Economists discover people don’t behave rationally

May 30, 2016 at 1:28 pm

“Contrary to our original thinking, I’ve come to believe that people don’t behave like the economic textbooks say they should behave,” wrote Dr. Paul Wingfield, an economist at Cato University. “People don’t behave rationally.” Wingfield and his colleague, Dr. Summer Redaction, recently published an article inHigher Economics titled “Outside our corporate […]

Seven things you can do to do fund change

May 27, 2016 at 8:29 am

This election season has been a great time to talk about change and how change happens. Most progressives will agree that we need professionals fighting for change. This means activists have to be able to make a living. When having conversations with people about spending money to influence change, the […]

The people with the least amount of power are the people most likely to use it

May 10, 2016 at 10:42 pm
[caption id="attachment_2080" align="aligncenter" width="650"]Two agents in a contact center (Diana Varisova/Wikimedia). Two agents in a contact center (Diana Varisova/Wikimedia).[/caption]

One of my first jobs was at a call center. It was a while back but something one of the trainers said to us during onboarding stuck with me:

The people with the least amount of power are the people most likely to use it.

What he meant was that people who feel powerless seem to be more likely to try to exert the little power they have. For example, when someone is calling you and their computer is broken, they feel powerless. For this reason, they’re often quite angry and “demandy,” to coin a term. They’ll often demand that you do something immediately, as if somehow this is going to fix things faster.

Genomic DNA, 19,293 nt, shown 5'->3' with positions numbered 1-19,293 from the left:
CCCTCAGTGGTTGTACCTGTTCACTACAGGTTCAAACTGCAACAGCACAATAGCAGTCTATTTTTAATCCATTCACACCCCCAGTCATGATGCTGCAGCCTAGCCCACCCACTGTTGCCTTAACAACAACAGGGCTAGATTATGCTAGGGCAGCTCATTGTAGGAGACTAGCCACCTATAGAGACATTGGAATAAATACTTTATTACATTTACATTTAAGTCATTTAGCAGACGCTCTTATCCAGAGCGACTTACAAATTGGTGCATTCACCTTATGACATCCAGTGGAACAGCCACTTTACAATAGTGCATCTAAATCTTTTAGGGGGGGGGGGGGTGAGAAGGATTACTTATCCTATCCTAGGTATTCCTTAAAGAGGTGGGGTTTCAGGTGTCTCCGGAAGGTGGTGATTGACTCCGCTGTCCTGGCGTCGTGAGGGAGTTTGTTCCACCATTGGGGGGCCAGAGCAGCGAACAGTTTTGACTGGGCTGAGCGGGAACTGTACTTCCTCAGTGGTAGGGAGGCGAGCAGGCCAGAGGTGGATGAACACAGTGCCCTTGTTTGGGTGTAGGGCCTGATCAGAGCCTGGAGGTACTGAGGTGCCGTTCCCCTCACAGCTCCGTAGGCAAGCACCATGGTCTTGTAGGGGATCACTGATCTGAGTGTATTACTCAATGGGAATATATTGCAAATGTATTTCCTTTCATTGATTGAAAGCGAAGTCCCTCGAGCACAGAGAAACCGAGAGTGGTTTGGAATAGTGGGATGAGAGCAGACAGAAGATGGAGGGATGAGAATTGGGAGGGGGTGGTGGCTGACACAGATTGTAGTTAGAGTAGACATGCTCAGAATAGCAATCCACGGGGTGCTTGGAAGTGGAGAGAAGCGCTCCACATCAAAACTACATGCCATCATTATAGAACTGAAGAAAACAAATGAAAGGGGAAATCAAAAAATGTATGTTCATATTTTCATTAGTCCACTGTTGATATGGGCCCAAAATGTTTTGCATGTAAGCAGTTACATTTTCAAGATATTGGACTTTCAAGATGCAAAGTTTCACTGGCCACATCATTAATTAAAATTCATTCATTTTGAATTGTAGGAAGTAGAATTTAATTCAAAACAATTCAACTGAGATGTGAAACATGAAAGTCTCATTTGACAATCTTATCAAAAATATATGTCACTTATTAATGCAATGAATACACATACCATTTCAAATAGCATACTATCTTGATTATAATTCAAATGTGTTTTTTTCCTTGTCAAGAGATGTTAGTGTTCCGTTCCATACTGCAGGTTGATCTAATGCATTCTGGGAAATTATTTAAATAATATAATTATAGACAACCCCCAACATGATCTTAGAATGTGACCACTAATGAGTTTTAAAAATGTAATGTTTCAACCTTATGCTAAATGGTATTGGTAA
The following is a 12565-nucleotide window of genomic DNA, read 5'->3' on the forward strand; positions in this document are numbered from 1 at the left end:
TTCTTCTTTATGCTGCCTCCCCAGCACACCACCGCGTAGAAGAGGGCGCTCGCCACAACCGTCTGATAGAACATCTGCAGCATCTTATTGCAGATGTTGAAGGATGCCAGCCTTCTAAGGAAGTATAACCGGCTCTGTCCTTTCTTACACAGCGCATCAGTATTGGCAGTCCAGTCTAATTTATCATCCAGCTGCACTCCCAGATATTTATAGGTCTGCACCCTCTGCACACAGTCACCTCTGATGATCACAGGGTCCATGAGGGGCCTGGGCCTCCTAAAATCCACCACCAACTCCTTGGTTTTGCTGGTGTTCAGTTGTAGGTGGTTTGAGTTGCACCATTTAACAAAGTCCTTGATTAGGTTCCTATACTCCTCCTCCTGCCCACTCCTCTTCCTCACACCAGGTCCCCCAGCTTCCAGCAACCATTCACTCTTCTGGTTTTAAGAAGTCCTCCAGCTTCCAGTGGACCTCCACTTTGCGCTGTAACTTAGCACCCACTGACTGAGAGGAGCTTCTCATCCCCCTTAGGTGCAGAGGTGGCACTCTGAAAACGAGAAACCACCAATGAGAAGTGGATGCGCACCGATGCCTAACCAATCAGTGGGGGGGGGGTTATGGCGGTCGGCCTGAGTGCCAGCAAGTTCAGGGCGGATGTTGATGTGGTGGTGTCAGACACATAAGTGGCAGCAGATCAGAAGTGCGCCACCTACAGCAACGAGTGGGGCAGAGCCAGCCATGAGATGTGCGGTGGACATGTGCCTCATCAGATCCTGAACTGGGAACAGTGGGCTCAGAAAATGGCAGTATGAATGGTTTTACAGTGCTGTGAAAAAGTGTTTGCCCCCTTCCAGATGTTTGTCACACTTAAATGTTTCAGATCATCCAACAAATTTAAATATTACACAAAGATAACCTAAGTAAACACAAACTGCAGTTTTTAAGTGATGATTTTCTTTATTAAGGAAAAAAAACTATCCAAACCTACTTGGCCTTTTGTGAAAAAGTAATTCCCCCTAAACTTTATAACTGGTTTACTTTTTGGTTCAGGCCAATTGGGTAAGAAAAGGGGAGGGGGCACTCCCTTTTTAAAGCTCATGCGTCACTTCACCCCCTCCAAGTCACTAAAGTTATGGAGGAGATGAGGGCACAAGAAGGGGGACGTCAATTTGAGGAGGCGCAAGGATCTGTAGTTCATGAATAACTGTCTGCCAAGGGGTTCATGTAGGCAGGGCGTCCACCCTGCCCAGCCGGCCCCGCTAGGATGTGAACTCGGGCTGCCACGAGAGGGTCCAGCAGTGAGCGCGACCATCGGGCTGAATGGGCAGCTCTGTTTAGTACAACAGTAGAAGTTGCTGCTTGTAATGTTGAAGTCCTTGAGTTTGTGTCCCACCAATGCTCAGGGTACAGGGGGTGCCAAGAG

Perhaps this lesson has stuck with me because of how often I’ve observed it to be true. Why care? Because I think this has a lot to do with the current state of politics. And if you recognize it, it can help you have better political conversations.

The cultural revolution you’ve probably never heard of

May 6, 2016 at 10:03 pm
[caption id="attachment_2070" align="aligncenter" width="650"]Pair programming, an agile development technique used by XP (Extreme programming). Pair programming, an agile development technique used by XP (Lisamarie Babik/Wikimedia).[/caption]

In the 1990s and early 2000s something happened in the software development world, something that wasn’t good. Software development fell victim to the bean counters and micromanagers of the world and followed a project management script known as the “waterfall method.” The waterfall method was fine for projects that were simple and well-defined, but many many software projects fell out of this realm with either changing requirements, or trying to understand new technology—or sometimes both at the same time.

As a result, many software development projects in the ‘90s were organizational nightmares. Much of the purpose of developing software to begin with (i.e., why are we building this?) was lost as organizations devolved into procedural nightmares and territory fights.

This is the short story of the agile revolution—a term you may have heard of. But you probably didn’t realize was a cultural revolution.

How to win against ‘political correctness’

May 1, 2016 at 10:16 pm

Those of you who know me know that I like to hang out in conservative forums. I do this for a couple of reasons. One, because I’m generally interested in talking with people of different backgrounds. And two, because it’s a fascinating anthropological experiment to explore the depths of corporate special interest group marketing. This post is more about the latter than the former.

I know I’m not going to convince the most extreme. So I just try to understand and expose them to an actual liberal—unlike the people they’re told are “liberals.” One of the things that comes up a lot is “political correctness.” They are really angry about political correctness. So I wanted to hear what they had to say about PC. Instead of arguing, I asked, “What is it that you want to say but don’t feel you can?”

[caption id="attachment_2044" align="aligncenter" width="550"]No PC (DeeMusil/Wikimedia). No PC (DeeMusil/Wikimedia).[/caption]